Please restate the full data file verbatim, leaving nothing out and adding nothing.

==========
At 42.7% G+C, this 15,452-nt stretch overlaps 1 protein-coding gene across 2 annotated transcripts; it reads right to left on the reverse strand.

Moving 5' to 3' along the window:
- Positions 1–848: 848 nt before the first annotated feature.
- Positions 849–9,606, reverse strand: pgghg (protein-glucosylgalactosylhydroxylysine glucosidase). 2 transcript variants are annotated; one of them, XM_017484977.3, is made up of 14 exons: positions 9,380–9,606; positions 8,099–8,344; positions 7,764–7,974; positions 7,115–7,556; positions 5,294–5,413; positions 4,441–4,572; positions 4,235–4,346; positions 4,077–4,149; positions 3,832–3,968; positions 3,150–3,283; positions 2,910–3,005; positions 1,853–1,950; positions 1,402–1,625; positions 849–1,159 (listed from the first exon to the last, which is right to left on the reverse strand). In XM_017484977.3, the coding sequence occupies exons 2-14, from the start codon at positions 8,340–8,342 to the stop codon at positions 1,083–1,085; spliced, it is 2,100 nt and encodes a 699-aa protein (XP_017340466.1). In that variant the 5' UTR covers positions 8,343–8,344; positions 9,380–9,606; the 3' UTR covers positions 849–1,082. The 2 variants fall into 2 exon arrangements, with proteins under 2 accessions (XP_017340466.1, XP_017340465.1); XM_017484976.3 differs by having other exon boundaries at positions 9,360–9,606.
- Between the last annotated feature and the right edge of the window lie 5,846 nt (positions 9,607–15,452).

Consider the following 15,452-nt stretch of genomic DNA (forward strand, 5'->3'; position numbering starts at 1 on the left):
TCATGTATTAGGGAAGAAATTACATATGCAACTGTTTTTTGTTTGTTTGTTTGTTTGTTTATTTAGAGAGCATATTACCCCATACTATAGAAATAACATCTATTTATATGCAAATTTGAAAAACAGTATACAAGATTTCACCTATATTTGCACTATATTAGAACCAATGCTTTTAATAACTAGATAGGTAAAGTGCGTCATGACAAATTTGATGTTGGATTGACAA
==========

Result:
At 42.7% G+C, this 15,452-nt stretch overlaps 1 protein-coding gene across 2 annotated transcripts; it reads right to left on the reverse strand.

Moving 5' to 3' along the window:
- Positions 1–848: 848 nt before the first annotated feature.
- Positions 849–9,606, reverse strand: pgghg (protein-glucosylgalactosylhydroxylysine glucosidase). 2 transcript variants are annotated; one of them, XM_017484977.3, is made up of 14 exons: positions 9,380–9,606; positions 8,099–8,344; positions 7,764–7,974; positions 7,115–7,556; positions 5,294–5,413; positions 4,441–4,572; positions 4,235–4,346; positions 4,077–4,149; positions 3,832–3,968; positions 3,150–3,283; positions 2,910–3,005; positions 1,853–1,950; positions 1,402–1,625; positions 849–1,159 (listed from the first exon to the last, which is right to left on the reverse strand). In XM_017484977.3, the coding sequence occupies exons 2-14, from the start codon at positions 8,340–8,342 to the stop codon at positions 1,083–1,085; spliced, it is 2,100 nt and encodes a 699-aa protein (XP_017340466.1). In that variant the 5' UTR covers positions 8,343–8,344; positions 9,380–9,606; the 3' UTR covers positions 849–1,082. The 2 variants fall into 2 exon arrangements, with proteins under 2 accessions (XP_017340466.1, XP_017340465.1); XM_017484976.3 differs by having other exon boundaries at positions 9,360–9,606.
- Between the last annotated feature and the right edge of the window lie 5,846 nt (positions 9,607–15,452).

Consider the following 15,452-nt stretch of genomic DNA (forward strand, 5'->3'; position numbering starts at 1 on the left):
TCATGTATTAGGGAAGAAATTACATATGCAACTGTTTTTTGTTTGTTTGTTTGTTTGTTTATTTAGAGAGCATATTACCCCATACTATAGAAATAACATCTATTTATATGCAAATTTGAAAAACAGTATACAAGATTTCACCTATATTTGCACTATATTAGAACCAATGCTTTTAATAACTAGATAGGTAAAGTGCGTCATGACAAATTTGATGTTGGATTGACAA